Marilyn takes Julie out to her country club for lunch, which triggers a mother-daughter argument. Julie's not about to let Marilyn forget that she briefly abandoned her at a Benihana on her 11th birthday. (Klausner and Martin are particularly good in this scene, digging beneath the surface to expose something a bit more raw and open than we're used to. There's real hurt here, not jokes about hurt.) Nevertheless, Marilyn and Julie soon get liquored up on complimentary Champagne at the spa, and enjoy one another's company for perhaps the very first time.
At the café, it is established that Billy always makes the deliveries, and resents that Matthew never does. This will become important later. Lola the Trans Truther gets to do something that doesn't involve a reference to the melting point of steel beams, so errybody's getting facets up in here.
Turns out Deniel from Tinder is staying in his sister's apartment. Billy meets him there, and finds that, as they've been so open via text, they can skip the small talk and get straight to the boning.
… Gay to the boning. You get the idea.
They get to it, but we don't — instead we skip to them getting dressed afterward, in strict keeping with the Hays Code. We no sooner learn that Deniel is the brother of Billy's hated boss, Denise (Deniel, Denise! THE CLUES WERE RIGHT BEFORE OUR VERY EYES), when Denise and Nate walk in on them, to everyone's horror.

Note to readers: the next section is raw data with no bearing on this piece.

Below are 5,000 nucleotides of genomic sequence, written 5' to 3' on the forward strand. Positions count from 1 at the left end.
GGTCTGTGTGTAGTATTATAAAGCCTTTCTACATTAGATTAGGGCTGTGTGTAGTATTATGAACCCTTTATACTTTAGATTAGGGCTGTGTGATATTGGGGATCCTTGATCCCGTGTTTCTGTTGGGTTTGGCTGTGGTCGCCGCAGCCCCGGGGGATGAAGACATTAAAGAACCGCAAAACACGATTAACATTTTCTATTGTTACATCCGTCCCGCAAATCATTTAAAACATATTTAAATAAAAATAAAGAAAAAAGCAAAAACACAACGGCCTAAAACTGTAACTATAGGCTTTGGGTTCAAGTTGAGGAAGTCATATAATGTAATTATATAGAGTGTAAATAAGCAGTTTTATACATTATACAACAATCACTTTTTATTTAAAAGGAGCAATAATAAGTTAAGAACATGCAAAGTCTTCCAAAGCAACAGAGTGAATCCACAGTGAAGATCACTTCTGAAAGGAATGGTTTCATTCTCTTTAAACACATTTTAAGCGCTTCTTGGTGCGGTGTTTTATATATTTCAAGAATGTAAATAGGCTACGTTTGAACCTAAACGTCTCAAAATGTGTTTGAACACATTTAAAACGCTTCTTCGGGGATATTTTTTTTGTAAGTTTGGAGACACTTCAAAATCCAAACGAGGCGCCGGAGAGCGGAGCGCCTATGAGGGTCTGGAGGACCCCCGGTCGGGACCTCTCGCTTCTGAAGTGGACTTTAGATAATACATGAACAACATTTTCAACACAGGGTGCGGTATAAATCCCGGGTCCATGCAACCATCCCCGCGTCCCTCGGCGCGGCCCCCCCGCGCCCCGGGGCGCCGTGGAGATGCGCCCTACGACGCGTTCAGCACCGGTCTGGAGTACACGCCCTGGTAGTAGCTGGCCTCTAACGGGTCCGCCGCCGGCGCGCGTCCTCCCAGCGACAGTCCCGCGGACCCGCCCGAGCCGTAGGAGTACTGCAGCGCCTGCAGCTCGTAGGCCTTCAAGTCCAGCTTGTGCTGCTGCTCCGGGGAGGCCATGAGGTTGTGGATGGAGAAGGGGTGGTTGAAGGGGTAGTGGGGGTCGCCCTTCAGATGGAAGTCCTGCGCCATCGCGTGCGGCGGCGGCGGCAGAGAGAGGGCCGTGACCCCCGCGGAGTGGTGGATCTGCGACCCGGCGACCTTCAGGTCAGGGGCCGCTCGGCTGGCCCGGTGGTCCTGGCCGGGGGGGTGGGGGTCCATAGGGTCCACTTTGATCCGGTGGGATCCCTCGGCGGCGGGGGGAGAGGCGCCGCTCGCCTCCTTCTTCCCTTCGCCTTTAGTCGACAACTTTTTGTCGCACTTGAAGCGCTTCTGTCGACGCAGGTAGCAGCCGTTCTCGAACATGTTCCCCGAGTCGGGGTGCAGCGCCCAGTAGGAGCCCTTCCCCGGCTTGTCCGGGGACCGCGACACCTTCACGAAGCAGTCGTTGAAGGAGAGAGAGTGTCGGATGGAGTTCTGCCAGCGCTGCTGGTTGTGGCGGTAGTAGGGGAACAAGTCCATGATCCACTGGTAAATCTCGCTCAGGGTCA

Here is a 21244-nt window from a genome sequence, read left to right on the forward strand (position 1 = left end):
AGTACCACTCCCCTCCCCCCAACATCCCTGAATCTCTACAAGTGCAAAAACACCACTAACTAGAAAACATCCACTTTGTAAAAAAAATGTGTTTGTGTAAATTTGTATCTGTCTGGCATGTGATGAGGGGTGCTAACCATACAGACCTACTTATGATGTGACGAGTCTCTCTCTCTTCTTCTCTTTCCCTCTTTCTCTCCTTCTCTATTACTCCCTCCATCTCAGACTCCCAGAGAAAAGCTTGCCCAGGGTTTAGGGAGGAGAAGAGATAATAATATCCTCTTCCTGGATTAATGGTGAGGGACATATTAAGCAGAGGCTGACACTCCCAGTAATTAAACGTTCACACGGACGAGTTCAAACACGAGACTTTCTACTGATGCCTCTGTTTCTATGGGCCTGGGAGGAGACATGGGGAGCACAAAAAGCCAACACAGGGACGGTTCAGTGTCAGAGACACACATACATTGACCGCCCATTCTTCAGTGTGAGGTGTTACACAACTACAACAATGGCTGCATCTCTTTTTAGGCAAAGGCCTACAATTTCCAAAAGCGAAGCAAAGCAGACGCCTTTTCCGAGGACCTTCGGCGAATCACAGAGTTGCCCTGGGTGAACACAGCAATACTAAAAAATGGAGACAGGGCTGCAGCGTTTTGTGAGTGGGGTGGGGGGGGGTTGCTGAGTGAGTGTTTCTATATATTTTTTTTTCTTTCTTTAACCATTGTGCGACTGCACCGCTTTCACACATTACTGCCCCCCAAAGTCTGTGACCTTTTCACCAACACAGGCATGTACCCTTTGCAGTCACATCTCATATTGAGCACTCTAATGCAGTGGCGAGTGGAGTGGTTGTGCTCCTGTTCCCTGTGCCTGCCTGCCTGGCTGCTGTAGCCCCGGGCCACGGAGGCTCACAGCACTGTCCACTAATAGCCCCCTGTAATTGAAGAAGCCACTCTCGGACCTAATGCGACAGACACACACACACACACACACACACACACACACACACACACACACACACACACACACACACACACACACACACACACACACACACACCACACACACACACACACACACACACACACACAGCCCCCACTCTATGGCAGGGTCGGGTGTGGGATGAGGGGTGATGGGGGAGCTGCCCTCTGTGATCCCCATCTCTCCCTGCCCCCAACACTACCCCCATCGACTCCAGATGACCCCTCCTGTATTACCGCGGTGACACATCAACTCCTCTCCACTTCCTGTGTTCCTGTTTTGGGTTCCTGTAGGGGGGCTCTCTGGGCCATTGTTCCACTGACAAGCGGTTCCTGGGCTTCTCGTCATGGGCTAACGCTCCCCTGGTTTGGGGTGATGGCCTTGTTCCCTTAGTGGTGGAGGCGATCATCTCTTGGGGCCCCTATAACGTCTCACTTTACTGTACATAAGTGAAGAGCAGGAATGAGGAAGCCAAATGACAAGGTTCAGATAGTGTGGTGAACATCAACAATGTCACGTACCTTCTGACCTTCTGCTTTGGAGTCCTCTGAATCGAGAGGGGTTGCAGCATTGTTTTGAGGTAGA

On their way to the putatively terrible one-woman show, Billy fills Julie in: Denise was surprisingly nice about the whole thing, and invited Billy and Deniel to meet their aunts. He's nervous, because Deniel knows him too well for any of his usual avoidance maneuvers. Julie suggests just being himself, which is of course soundly rejected, because this show knows what its theme is. She then suggests Sharon-Stone-ing it — making the facial expression of the emotion he wants to project, and letting the emotion come after. (There's some distracting coverage/ADR here. It will recur the next time Billy's feelings for Deniel come up — guess the producers felt they needed to underline Billy's emotional state.)
Julie comes home to find her love shack has become a deadbeat club: Arthur's brief dalliance with bro-dom is curdling his essential Arthur-ness. He's on the couch, watching sports, drinking a brew, and just generally being a choad ("Quit ridin' me, woman!"). He's still concerned about coasters, of course, because sports may be bitchin' and all, but that doesn't mean that condensation rings aren't the enemy of a nice finish.
At the café, we learn Denise's sinister plan: Her aunts hate everybody, and she's certain they'll castigate Billy so badly Deniel will dump him. This appeases Matthew, who is now stuck with deliveries, leading to a nice visual gag wherein a bunch of street urchins go full Suddenly, Last Summer on him.
No montage this week, but we get a nice bit of cross-cutting between Marilyn and Julie's drunken karaoke bacchanal (they sing "Love Shack" because foreshadowing) and Billy's dinner with the aunts. Though it starts out awkward, they quickly warm to him, to Denise's anguished dismay. In the kitchen with Deniel, Billy references When Harry Met Sally, which is about as close as this show lets itself roam towards shmoopiness.